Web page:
Here’s a checklist that you can use to do your own pre-inspection on your plumbing. There’s no reason not to check your own house out yourself before you hire a certified home inspector.
This way you can compare notes and ask questions. He will give you a thorough report on the home’s condition. Between what you found and what the inspector found you will be able to take care of what needs to be done before you put your house on the market.
For now we’ll focus on plumbing, including bathrooms, the laundry area, and water and septic systems.
Look for signs of leaks in exposed pipes, including in areas where pipes run through the walls or foundation.
Look for signs of corrosion, which could indicate a problem with the water, or with the pipe itself. Are there green stains around brass and copper fittings and on shutoff valves? This is a sign of either corrosion or a reaction that occurs with mismatched metals. If this is left uncorrected, it will cause leaks and bad connections.
Check water pressure. Low pressure could mean a problem with the line or sediment buildup in the faucet aerator or shower head.
Check drains for speed of drainage. A slow drain may mean there’s a clog or a blocked vent pipe. Look for a full swirling drain. Bubbling drains are a sign of a problem.
Flush toilets to make sure they operate as they should. Open their tanks and look for worn or missing parts. Wait around for a few minutes to see if the toilet runs after a while. This is a sign of a slow leak.
If you have a gas water heater, look inside the burner chamber for rust flakes. Check the flame. It should be an even blue, with no yellow. A yellow flame indicates soot or a problem with the gas-air mixture. The jets may need cleaning.
You may need help for this next task. It’s a good idea to drain the water heater to remove sediment that has settled to the bottom. If you have an electric water heater, turn it off first or you’ll burn up the heating element.
Check for cracked tiles in the shower area or around sinks. Tap on tiles to find loose or hollow ones that could be masking rotted backerboard behind them.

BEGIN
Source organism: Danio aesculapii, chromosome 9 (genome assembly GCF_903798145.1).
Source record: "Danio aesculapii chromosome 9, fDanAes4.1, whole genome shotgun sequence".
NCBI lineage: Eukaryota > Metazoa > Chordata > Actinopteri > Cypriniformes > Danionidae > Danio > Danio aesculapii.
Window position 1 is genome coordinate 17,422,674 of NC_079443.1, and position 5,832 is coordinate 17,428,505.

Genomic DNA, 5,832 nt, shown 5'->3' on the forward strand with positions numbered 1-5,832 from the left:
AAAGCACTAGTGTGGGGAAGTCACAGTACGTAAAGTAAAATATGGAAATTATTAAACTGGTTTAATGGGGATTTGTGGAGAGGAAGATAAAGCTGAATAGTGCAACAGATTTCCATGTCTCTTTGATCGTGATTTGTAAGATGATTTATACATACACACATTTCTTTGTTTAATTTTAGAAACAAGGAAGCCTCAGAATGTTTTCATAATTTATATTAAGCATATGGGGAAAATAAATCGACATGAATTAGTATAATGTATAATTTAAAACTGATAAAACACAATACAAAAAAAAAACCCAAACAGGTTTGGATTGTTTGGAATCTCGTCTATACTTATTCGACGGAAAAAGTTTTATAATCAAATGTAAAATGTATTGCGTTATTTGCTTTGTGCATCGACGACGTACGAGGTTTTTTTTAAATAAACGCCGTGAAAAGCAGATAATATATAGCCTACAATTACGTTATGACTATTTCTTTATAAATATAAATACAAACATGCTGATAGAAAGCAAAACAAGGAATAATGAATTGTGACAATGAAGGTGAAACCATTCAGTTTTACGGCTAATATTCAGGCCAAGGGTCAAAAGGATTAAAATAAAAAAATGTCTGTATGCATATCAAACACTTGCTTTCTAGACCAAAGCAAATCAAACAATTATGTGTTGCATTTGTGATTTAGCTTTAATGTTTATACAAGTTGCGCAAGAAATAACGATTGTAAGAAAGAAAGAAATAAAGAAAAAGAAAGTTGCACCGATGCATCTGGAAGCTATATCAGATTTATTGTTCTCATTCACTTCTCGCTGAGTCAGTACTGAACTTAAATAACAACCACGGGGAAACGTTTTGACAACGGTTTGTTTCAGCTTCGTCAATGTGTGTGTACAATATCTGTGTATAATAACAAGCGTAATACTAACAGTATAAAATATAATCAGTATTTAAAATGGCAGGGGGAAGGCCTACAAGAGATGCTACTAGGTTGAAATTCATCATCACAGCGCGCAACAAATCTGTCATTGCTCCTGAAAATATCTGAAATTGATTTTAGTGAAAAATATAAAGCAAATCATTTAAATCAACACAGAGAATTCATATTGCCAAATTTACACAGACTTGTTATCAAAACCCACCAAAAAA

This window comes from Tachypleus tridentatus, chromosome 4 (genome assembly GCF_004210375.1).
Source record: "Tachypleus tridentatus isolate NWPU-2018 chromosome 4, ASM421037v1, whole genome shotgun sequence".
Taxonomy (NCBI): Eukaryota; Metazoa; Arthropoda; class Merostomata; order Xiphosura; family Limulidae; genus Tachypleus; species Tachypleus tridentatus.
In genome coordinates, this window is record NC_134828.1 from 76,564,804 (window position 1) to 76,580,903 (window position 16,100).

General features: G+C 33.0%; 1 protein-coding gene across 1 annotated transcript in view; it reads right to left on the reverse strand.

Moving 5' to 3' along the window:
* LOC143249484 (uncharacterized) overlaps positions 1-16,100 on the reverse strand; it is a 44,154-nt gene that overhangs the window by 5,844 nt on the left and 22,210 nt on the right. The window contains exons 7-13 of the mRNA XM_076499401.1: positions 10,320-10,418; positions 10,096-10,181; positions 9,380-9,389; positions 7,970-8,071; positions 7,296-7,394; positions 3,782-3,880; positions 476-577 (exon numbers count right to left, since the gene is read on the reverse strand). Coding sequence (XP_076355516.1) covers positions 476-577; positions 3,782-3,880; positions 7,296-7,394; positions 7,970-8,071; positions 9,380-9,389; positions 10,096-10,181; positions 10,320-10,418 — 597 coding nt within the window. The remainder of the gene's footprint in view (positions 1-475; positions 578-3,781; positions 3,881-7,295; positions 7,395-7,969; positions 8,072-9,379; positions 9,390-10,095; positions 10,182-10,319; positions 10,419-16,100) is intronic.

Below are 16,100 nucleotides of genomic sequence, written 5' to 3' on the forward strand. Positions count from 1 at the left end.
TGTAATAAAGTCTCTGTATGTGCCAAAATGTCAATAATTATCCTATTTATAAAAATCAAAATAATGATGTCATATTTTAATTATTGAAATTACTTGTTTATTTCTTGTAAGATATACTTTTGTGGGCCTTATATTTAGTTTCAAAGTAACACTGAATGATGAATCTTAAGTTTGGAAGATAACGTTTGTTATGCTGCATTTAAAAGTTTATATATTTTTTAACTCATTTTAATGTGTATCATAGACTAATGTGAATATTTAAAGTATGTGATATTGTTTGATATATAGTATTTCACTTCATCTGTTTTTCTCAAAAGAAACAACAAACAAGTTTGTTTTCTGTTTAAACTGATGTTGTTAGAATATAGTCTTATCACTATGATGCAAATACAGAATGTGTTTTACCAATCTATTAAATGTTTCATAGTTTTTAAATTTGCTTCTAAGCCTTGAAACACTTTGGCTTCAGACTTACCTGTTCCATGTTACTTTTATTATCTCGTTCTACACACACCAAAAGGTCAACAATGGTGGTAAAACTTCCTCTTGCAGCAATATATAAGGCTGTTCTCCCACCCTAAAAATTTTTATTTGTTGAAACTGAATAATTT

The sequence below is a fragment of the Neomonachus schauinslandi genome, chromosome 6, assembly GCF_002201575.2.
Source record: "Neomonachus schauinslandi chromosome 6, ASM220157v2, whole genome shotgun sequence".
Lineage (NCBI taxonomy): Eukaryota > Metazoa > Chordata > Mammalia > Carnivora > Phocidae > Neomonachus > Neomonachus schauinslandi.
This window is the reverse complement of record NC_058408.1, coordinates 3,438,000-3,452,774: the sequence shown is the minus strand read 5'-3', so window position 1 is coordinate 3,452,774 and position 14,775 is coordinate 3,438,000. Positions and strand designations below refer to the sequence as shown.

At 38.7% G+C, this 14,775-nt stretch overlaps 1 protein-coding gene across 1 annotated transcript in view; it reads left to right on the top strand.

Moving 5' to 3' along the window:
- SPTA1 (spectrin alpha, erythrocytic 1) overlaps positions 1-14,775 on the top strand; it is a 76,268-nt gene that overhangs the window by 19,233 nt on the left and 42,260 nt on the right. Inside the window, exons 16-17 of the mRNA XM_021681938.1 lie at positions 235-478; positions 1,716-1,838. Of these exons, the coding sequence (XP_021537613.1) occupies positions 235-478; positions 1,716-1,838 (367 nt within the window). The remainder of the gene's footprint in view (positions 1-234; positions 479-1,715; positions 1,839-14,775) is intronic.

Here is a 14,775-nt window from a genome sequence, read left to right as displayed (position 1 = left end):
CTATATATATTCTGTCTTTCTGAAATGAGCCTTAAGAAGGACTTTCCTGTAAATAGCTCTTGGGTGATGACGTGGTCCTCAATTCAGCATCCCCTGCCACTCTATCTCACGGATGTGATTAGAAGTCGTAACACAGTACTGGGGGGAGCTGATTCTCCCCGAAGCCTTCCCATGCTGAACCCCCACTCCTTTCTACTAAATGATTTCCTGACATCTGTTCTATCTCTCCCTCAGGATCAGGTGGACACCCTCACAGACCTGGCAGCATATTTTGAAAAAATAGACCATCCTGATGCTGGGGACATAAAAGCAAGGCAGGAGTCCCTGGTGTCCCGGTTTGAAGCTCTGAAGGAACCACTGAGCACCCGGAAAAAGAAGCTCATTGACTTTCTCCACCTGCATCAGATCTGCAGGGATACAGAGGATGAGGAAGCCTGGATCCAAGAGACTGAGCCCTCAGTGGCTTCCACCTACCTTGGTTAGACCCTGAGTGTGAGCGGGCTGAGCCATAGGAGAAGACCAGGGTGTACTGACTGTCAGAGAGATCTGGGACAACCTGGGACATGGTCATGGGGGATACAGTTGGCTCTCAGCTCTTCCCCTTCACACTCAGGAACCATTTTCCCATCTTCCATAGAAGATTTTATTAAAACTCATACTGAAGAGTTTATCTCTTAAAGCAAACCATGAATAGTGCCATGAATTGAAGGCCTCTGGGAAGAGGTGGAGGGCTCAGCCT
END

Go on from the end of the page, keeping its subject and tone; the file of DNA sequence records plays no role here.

Check on the state of the tub and shower caulking. Does it look nice (remember, appearances count too when selling your home)? Are there any places where the caulk is no longer tight with the walls or edge of the shower or tub? Is it time to replace it?
Look for evidence of mildew wherever water has a chance to stand for longer periods of time.
Check the toilet base to be sure it doesn’t rock. There could be a leak that has damaged the floor around it.
Look for cracks on the toilet tank or bowl and also on sinks
Slide shower doors to check for sticking or rust. Examine the gaskets around the door glass for any gaps or tears.
Turn on the shower and bath faucets to check for leaks around the handles and valves. Are they easy to use, or harder to turn on and off? Check any set screws you see.
Unscrew the shower head and look for collected sediment. This could be lowering the water pressure.
Examine vent fans for blockages or dust. If it sounds really loud when you turn them on, the bearings may be worn out or a flapper may have gotten stuck.
Check washing machine hoses for signs of cracks, brittleness, or leaks.
Check the dryer vents for tears. Vacuum or brush out lint in the hose and around the lint screen inside the dryer. Look for lint around the floor or on the wall, which indicates there’s a clog in the vent hose.
If you have your own well for water, send out a sample of your water to your county cooperative extension to test it for chemicals and bacteria.
Be sure that the well cover is tightly sealed but that there is still access to the pump.
Check the sump pump by pouring water on it to see if it turns on automatically.
Look around your septic tank/field for soggy ground or lush vegetation. This may mean the tank is full or failing.
Being familiar with your home inside and out will give you an advantage when dealing with your home inspector and prospective buyers.